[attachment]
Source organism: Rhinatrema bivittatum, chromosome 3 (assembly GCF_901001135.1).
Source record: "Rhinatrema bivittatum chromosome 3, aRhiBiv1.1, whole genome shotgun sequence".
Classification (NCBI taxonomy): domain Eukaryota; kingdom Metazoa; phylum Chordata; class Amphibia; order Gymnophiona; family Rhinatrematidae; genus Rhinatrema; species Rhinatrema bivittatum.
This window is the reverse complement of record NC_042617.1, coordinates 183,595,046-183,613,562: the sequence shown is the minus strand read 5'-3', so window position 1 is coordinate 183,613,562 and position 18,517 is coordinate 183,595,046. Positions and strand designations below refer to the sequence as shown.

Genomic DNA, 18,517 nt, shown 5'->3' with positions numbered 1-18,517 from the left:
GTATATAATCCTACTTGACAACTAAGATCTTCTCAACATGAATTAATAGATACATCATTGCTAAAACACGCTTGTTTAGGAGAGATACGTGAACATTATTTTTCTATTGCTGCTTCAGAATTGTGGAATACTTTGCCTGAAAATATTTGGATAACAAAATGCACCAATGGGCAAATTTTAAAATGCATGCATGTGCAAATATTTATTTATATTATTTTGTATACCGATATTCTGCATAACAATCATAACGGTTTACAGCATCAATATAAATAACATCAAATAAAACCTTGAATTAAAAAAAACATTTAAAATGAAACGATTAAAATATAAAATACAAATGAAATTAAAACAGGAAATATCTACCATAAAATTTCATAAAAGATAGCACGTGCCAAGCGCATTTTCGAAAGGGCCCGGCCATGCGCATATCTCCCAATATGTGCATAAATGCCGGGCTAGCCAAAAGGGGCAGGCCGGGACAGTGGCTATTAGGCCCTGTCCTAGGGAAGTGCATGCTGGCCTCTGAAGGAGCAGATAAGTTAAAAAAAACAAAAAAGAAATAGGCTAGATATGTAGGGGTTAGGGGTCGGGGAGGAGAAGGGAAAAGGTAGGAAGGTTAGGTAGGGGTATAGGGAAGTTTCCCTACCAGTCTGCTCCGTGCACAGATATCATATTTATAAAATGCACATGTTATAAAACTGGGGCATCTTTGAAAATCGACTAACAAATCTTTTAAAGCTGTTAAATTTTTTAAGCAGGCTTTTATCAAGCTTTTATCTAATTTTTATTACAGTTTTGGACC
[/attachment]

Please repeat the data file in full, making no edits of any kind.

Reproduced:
Source organism: Rhinatrema bivittatum, chromosome 3 (assembly GCF_901001135.1).
Source record: "Rhinatrema bivittatum chromosome 3, aRhiBiv1.1, whole genome shotgun sequence".
Classification (NCBI taxonomy): domain Eukaryota; kingdom Metazoa; phylum Chordata; class Amphibia; order Gymnophiona; family Rhinatrematidae; genus Rhinatrema; species Rhinatrema bivittatum.
This window is the reverse complement of record NC_042617.1, coordinates 183,595,046-183,613,562: the sequence shown is the minus strand read 5'-3', so window position 1 is coordinate 183,613,562 and position 18,517 is coordinate 183,595,046. Positions and strand designations below refer to the sequence as shown.

Genomic DNA, 18,517 nt, shown 5'->3' with positions numbered 1-18,517 from the left:
GTATATAATCCTACTTGACAACTAAGATCTTCTCAACATGAATTAATAGATACATCATTGCTAAAACACGCTTGTTTAGGAGAGATACGTGAACATTATTTTTCTATTGCTGCTTCAGAATTGTGGAATACTTTGCCTGAAAATATTTGGATAACAAAATGCACCAATGGGCAAATTTTAAAATGCATGCATGTGCAAATATTTATTTATATTATTTTGTATACCGATATTCTGCATAACAATCATAACGGTTTACAGCATCAATATAAATAACATCAAATAAAACCTTGAATTAAAAAAAACATTTAAAATGAAACGATTAAAATATAAAATACAAATGAAATTAAAACAGGAAATATCTACCATAAAATTTCATAAAAGATAGCACGTGCCAAGCGCATTTTCGAAAGGGCCCGGCCATGCGCATATCTCCCAATATGTGCATAAATGCCGGGCTAGCCAAAAGGGGCAGGCCGGGACAGTGGCTATTAGGCCCTGTCCTAGGGAAGTGCATGCTGGCCTCTGAAGGAGCAGATAAGTTAAAAAAAACAAAAAAGAAATAGGCTAGATATGTAGGGGTTAGGGGTCGGGGAGGAGAAGGGAAAAGGTAGGAAGGTTAGGTAGGGGTATAGGGAAGTTTCCCTACCAGTCTGCTCCGTGCACAGATATCATATTTATAAAATGCACATGTTATAAAACTGGGGCATCTTTGAAAATCGACTAACAAATCTTTTAAAGCTGTTAAATTTTTTAAGCAGGCTTTTATCAAGCTTTTATCTAATTTTTATTACAGTTTTGGACC